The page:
Inclusive digital cities cannot be forged by technology alone. They need people with the tools to apply new technologies to provide care in the community.
Laying the right foundations
Of course, in order to bring digital cities to life in Ireland, the right foundations need to be in place.
At the very centre of that foundation must be data. From connected healthcare and traffic monitoring through to virtual citizen services, digital cities will need to process a growing bank of data at a speed not seen before. The continued roll-out of the National Broadband Plan will be crucial to harnessing the power of that data.
5G offers the potential for enhanced connectivity to enable new use cases as part of wider digital city initiatives. As many IoT sensors and connected devices are likely to be located in difficult-to-reach places, 5G wireless connectivity will allow for more flexible design and on-the-fly reconfiguration.
However, next-generation AI-based solutions will demand more computational power and require data to be processed at ‘the edge’, on devices that are closer to the users of real-time AI applications.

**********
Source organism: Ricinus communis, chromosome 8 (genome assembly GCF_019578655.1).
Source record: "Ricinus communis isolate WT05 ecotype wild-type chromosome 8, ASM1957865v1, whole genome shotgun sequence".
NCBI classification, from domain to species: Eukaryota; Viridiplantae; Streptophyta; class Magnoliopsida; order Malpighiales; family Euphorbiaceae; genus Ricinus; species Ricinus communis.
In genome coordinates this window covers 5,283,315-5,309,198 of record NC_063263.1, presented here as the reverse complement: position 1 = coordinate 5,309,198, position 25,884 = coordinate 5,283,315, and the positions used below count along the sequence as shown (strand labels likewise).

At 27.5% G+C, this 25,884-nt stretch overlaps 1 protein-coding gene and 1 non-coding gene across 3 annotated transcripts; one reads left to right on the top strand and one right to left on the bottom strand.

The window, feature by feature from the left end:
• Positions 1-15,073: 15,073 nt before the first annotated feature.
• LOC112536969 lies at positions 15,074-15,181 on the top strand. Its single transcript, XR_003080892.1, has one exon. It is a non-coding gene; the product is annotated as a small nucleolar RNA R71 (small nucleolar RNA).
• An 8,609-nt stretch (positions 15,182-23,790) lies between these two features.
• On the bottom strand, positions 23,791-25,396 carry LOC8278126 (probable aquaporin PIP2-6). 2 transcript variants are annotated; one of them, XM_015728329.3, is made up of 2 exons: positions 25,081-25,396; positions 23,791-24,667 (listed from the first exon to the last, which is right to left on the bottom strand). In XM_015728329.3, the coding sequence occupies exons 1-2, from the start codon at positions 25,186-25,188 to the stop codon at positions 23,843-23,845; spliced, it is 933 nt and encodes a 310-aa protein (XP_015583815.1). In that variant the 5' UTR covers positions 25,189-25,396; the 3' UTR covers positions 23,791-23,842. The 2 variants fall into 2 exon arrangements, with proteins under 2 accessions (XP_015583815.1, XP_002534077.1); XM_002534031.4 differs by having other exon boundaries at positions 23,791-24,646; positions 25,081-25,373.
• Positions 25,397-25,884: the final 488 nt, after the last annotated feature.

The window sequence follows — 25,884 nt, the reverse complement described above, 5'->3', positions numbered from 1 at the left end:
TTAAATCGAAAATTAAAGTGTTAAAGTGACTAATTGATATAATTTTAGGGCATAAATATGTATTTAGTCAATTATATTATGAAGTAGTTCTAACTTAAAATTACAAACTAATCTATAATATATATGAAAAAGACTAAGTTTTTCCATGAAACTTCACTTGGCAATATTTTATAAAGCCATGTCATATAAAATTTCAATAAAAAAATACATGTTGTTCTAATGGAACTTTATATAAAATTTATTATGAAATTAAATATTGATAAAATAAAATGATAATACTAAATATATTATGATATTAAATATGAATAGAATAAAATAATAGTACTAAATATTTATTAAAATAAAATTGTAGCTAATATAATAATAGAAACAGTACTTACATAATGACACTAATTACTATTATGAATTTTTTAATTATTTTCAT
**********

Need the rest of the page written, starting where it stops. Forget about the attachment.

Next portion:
With the International Data Corporation predicting that there will be an 800pc increase in apps at the edge by 2024, businesses and public sector bodies will need to look at how they can unlock the value of data at the edge so it enhances the lives of those within digital cities.
The last 19 months have shown us how quickly society can transform through necessity. Now as we move towards recovery, let’s maintain that momentum to transform the places where almost 65pc of Ireland’s population lives – our cities. By harnessing the power of data and new technologies with a security-first approach, we can build digital cities that fuel economic growth and provide a higher quality of life for their citizens.
By Jeff McCann
Jeff McCann is director of the Customer Solution Center Innovation Labs at Dell Technologies Ireland.